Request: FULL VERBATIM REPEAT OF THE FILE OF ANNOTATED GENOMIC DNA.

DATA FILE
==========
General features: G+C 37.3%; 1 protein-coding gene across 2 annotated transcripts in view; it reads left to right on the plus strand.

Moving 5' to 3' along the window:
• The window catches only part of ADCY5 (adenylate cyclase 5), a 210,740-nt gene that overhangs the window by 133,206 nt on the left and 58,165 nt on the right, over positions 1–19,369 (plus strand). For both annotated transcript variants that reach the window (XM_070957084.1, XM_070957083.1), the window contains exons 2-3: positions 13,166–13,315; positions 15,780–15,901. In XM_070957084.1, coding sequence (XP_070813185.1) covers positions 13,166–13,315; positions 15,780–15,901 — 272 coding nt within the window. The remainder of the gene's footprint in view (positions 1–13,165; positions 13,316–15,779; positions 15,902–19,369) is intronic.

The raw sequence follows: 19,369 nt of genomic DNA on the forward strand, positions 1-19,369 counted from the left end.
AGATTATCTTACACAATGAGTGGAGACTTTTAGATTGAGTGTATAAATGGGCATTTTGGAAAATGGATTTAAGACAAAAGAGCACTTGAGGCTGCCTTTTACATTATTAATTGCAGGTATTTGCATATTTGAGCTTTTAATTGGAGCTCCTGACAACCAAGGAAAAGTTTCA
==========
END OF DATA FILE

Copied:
General features: G+C 37.3%; 1 protein-coding gene across 2 annotated transcripts in view; it reads left to right on the plus strand.

Moving 5' to 3' along the window:
• The window catches only part of ADCY5 (adenylate cyclase 5), a 210,740-nt gene that overhangs the window by 133,206 nt on the left and 58,165 nt on the right, over positions 1–19,369 (plus strand). For both annotated transcript variants that reach the window (XM_070957084.1, XM_070957083.1), the window contains exons 2-3: positions 13,166–13,315; positions 15,780–15,901. In XM_070957084.1, coding sequence (XP_070813185.1) covers positions 13,166–13,315; positions 15,780–15,901 — 272 coding nt within the window. The remainder of the gene's footprint in view (positions 1–13,165; positions 13,316–15,779; positions 15,902–19,369) is intronic.

The raw sequence follows: 19,369 nt of genomic DNA on the forward strand, positions 1-19,369 counted from the left end.
AGATTATCTTACACAATGAGTGGAGACTTTTAGATTGAGTGTATAAATGGGCATTTTGGAAAATGGATTTAAGACAAAAGAGCACTTGAGGCTGCCTTTTACATTATTAATTGCAGGTATTTGCATATTTGAGCTTTTAATTGGAGCTCCTGACAACCAAGGAAAAGTTTCA